Chanel’s new Paris-Salzburg Métiers d’art collection celebrates the rich craftsmanship of the house’s seven ateliers, and many of these works of art head straight from the cinematic show to the two Chanel boutiques in Wynn and Encore.
Karl Lagerfeld likes a good fashion show. In recent seasons, the legendary creative director of Chanel has offered catwalks resembling a grand supermarché (stocked with Chanel-branded chain saws and bags of potato chips), bus- tling boulevards where a fake political protest took place (“Make fashion, not war!” “Votez Coco!”), and the Brasserie Gabrielle, a mock café filled with clinking cups, uniformed waiters, and models clad in yards of beautiful tweed.
In fact, Lagerfeld enjoyed his recent Paris-Salzburg Métiers d’art show so much that he presented it not once but twice—first in the 18th-century Schloss Leopoldskron palace in Salzburg, Austria, then to a packed crowd of fashion editors, celebrities (Beyoncé!), and style influencers (Pharrell!) this spring at the Park Avenue Armory in Manhattan. It was a true encore performance, with the same models, clothes, and darkly romantic music. The only element not present: that enormous palace. But as Lagerfeld cheerfully notes, “The simpler set in New York actually showed the collection better than overly ornate, gilded rooms.”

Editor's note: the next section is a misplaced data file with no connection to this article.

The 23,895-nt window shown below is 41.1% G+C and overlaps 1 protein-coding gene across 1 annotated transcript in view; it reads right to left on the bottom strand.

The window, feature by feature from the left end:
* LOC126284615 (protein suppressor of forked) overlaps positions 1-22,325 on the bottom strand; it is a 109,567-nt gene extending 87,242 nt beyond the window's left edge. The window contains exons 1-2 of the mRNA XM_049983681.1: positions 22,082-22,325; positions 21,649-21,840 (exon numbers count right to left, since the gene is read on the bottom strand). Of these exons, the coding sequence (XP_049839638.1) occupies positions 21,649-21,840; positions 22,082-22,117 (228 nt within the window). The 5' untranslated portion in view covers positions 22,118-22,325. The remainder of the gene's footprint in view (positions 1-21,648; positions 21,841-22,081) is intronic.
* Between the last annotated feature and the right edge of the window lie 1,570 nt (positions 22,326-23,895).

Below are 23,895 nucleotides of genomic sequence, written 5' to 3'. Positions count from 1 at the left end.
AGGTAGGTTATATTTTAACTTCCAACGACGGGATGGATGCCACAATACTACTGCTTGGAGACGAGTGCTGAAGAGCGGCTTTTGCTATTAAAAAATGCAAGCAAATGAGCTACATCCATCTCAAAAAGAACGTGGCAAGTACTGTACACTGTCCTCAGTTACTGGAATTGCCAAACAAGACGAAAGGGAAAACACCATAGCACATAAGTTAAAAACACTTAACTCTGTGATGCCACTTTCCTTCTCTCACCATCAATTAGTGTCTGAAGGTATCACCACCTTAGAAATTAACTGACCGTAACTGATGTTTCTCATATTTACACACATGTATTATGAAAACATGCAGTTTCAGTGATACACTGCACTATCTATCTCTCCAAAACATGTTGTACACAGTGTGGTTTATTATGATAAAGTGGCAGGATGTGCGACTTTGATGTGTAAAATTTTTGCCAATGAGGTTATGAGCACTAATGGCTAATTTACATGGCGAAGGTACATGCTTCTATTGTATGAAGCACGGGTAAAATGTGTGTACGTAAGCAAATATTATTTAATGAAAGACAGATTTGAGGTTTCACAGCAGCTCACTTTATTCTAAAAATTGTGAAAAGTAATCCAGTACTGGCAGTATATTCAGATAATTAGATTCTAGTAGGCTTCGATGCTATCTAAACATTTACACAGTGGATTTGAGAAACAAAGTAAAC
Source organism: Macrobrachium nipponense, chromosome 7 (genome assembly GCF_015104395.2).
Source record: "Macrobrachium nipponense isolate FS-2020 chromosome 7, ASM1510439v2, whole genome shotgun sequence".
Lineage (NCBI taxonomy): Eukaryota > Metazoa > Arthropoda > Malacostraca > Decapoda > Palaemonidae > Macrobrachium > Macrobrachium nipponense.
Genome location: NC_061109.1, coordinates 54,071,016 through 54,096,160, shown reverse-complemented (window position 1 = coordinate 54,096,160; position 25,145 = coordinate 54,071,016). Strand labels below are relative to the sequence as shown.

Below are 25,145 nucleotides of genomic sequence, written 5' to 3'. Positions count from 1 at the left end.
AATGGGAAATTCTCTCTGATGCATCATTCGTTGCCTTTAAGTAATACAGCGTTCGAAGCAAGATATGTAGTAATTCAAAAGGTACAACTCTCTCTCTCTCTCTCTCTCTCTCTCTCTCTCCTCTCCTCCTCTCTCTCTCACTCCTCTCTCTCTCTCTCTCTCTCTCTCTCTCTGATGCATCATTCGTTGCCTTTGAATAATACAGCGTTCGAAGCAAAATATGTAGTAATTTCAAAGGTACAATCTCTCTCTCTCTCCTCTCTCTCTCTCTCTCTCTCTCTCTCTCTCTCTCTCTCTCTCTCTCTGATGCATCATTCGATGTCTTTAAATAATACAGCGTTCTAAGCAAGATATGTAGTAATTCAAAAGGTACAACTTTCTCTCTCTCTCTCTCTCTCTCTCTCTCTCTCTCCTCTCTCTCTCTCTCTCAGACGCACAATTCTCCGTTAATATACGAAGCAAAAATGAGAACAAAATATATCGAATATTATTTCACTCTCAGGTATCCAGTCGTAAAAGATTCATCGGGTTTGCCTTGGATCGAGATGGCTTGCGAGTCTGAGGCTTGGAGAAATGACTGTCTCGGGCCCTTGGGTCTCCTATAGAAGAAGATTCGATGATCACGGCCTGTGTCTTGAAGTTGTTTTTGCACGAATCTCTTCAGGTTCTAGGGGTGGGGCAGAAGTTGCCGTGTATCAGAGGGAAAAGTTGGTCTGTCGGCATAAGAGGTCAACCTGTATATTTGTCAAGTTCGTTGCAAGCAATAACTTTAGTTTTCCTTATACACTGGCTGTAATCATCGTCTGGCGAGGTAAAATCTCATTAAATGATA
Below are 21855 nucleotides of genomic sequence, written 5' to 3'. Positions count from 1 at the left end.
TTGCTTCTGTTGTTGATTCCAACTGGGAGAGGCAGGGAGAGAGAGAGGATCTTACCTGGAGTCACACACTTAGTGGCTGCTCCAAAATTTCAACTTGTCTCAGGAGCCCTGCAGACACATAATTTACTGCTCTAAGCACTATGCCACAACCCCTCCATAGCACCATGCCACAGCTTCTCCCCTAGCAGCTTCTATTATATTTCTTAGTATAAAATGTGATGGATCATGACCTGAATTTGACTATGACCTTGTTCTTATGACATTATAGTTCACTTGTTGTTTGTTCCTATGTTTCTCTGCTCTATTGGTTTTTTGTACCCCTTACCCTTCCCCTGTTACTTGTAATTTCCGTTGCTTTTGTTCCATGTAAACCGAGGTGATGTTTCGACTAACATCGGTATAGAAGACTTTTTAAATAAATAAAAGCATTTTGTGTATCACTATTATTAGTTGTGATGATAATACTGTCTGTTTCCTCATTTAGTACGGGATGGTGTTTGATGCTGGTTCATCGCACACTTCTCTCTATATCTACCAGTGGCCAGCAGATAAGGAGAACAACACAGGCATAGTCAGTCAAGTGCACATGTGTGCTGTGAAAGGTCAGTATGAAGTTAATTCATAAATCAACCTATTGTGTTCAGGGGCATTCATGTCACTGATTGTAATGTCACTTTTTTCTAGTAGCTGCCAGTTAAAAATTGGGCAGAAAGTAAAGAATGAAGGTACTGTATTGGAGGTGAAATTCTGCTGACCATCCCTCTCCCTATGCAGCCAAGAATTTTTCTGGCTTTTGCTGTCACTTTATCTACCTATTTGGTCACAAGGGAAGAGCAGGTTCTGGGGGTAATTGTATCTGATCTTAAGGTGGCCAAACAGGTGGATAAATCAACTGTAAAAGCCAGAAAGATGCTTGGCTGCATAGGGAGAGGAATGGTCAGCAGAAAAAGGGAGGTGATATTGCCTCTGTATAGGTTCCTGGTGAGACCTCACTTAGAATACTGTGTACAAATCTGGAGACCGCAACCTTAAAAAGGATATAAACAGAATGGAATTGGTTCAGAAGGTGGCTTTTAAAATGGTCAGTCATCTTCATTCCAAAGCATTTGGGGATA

For the uninitiated, the Métiers collections are typically shown once a year, between the spring ready-to-wear and resort seasons. They’re arguably the most exquisite of Chanel’s shows, a celebration of the rich craftsmanship of the house’s seven ateliers, including the famed embroidery creator Lesage, the milliner Michel, and the feather specialist Lemarie. The clothes are lavish, and so is the backdrop. Since the Métiers collection debuted in 2002, it’s been presented in such memorable locations as a rodeo in Dallas, a castle in Scotland, and a barge in Shanghai.
Salzburg was particularly meaningful for Lagerfeld. Rumor has it that Coco Chanel came up with the idea for her iconic four-pocket jacket after spying a hotel lift operator in Salzburg wearing a similar design. But as Lagerfeld charmingly confesses, “Nobody can prove it, There was a connection, and that was my inspiration.”
The background may be a little hazy, but the collection more than hit the mark. The 80-plus looks playfully reinterpreted traditional Austrian style, with jackets taking a starring role. There was an awe-inspiring cape hand-stitched with dazzling blue feathers (which delicately floated around the model like wings), dozens of jeweled blazers, piped military jackets, and a lambskin coat with a crackled, iridescent finish that flick- ered in the light.
Cocktail and eveningwear featured pleated leather skirts, puffy minis embroidered with outrageously fun silk feathers, dirndl-style dresses with leather bodices and sparkling accents. A stunning silk organdy A-line dress blew everyone away with its hand- dyed goose feathers—in Alpine shades of scarlet, emerald, canary, and sapphire—which were appliquéd one by one to form a floral pattern. Or how about that beaded crepe georgette dress with a leather bolero that took more than 1,800 hours to complete? Breathtaking.